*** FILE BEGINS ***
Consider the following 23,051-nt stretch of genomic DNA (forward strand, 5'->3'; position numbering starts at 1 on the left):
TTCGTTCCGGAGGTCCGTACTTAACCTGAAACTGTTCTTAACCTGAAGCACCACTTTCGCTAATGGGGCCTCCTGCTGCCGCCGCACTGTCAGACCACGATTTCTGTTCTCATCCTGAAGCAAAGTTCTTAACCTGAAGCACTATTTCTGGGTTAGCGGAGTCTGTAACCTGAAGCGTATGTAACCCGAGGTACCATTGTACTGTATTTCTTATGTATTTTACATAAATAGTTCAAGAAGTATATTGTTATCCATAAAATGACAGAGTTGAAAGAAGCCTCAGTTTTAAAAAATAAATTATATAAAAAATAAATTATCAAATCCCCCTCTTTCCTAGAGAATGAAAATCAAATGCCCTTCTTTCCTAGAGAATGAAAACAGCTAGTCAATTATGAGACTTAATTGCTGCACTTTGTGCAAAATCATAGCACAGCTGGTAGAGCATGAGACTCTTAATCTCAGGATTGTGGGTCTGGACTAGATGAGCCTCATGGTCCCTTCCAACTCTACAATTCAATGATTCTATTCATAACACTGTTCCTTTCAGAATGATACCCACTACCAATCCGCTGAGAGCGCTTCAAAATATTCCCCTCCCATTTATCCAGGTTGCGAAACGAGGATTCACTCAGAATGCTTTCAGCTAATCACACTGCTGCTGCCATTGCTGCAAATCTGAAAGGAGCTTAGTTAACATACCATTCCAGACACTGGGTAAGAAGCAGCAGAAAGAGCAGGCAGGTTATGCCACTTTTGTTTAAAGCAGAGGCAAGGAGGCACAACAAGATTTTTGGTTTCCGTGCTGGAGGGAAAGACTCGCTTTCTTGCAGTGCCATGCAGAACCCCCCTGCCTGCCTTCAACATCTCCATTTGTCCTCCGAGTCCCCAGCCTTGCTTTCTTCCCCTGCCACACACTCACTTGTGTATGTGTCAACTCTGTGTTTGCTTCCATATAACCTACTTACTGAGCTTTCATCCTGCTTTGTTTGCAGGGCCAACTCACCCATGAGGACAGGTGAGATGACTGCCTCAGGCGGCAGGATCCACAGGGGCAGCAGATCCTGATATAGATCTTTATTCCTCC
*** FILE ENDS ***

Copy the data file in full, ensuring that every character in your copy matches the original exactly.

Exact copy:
Consider the following 23,051-nt stretch of genomic DNA (forward strand, 5'->3'; position numbering starts at 1 on the left):
TTCGTTCCGGAGGTCCGTACTTAACCTGAAACTGTTCTTAACCTGAAGCACCACTTTCGCTAATGGGGCCTCCTGCTGCCGCCGCACTGTCAGACCACGATTTCTGTTCTCATCCTGAAGCAAAGTTCTTAACCTGAAGCACTATTTCTGGGTTAGCGGAGTCTGTAACCTGAAGCGTATGTAACCCGAGGTACCATTGTACTGTATTTCTTATGTATTTTACATAAATAGTTCAAGAAGTATATTGTTATCCATAAAATGACAGAGTTGAAAGAAGCCTCAGTTTTAAAAAATAAATTATATAAAAAATAAATTATCAAATCCCCCTCTTTCCTAGAGAATGAAAATCAAATGCCCTTCTTTCCTAGAGAATGAAAACAGCTAGTCAATTATGAGACTTAATTGCTGCACTTTGTGCAAAATCATAGCACAGCTGGTAGAGCATGAGACTCTTAATCTCAGGATTGTGGGTCTGGACTAGATGAGCCTCATGGTCCCTTCCAACTCTACAATTCAATGATTCTATTCATAACACTGTTCCTTTCAGAATGATACCCACTACCAATCCGCTGAGAGCGCTTCAAAATATTCCCCTCCCATTTATCCAGGTTGCGAAACGAGGATTCACTCAGAATGCTTTCAGCTAATCACACTGCTGCTGCCATTGCTGCAAATCTGAAAGGAGCTTAGTTAACATACCATTCCAGACACTGGGTAAGAAGCAGCAGAAAGAGCAGGCAGGTTATGCCACTTTTGTTTAAAGCAGAGGCAAGGAGGCACAACAAGATTTTTGGTTTCCGTGCTGGAGGGAAAGACTCGCTTTCTTGCAGTGCCATGCAGAACCCCCCTGCCTGCCTTCAACATCTCCATTTGTCCTCCGAGTCCCCAGCCTTGCTTTCTTCCCCTGCCACACACTCACTTGTGTATGTGTCAACTCTGTGTTTGCTTCCATATAACCTACTTACTGAGCTTTCATCCTGCTTTGTTTGCAGGGCCAACTCACCCATGAGGACAGGTGAGATGACTGCCTCAGGCGGCAGGATCCACAGGGGCAGCAGATCCTGATATAGATCTTTATTCCTCC